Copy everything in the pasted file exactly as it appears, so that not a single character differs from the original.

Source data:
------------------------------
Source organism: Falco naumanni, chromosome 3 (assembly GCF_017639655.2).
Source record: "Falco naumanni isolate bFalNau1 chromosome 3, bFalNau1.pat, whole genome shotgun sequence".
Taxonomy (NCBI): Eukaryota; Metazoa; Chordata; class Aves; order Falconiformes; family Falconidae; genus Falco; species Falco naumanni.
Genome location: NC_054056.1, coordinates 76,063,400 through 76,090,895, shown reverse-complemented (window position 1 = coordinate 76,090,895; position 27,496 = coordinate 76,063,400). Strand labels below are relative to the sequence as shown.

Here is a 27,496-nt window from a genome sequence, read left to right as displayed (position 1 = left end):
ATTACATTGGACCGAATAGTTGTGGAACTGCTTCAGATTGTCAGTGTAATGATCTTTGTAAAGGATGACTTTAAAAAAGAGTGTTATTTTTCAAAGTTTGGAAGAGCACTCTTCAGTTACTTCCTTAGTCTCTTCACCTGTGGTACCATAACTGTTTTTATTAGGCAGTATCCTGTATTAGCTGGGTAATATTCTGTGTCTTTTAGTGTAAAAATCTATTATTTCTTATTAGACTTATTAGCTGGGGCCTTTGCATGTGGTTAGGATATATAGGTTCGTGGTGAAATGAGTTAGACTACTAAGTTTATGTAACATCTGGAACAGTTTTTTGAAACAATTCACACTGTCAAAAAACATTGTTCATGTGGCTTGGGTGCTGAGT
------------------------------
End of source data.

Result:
Source organism: Falco naumanni, chromosome 3 (assembly GCF_017639655.2).
Source record: "Falco naumanni isolate bFalNau1 chromosome 3, bFalNau1.pat, whole genome shotgun sequence".
Taxonomy (NCBI): Eukaryota; Metazoa; Chordata; class Aves; order Falconiformes; family Falconidae; genus Falco; species Falco naumanni.
Genome location: NC_054056.1, coordinates 76,063,400 through 76,090,895, shown reverse-complemented (window position 1 = coordinate 76,090,895; position 27,496 = coordinate 76,063,400). Strand labels below are relative to the sequence as shown.

Here is a 27,496-nt window from a genome sequence, read left to right as displayed (position 1 = left end):
ATTACATTGGACCGAATAGTTGTGGAACTGCTTCAGATTGTCAGTGTAATGATCTTTGTAAAGGATGACTTTAAAAAAGAGTGTTATTTTTCAAAGTTTGGAAGAGCACTCTTCAGTTACTTCCTTAGTCTCTTCACCTGTGGTACCATAACTGTTTTTATTAGGCAGTATCCTGTATTAGCTGGGTAATATTCTGTGTCTTTTAGTGTAAAAATCTATTATTTCTTATTAGACTTATTAGCTGGGGCCTTTGCATGTGGTTAGGATATATAGGTTCGTGGTGAAATGAGTTAGACTACTAAGTTTATGTAACATCTGGAACAGTTTTTTGAAACAATTCACACTGTCAAAAAACATTGTTCATGTGGCTTGGGTGCTGAGT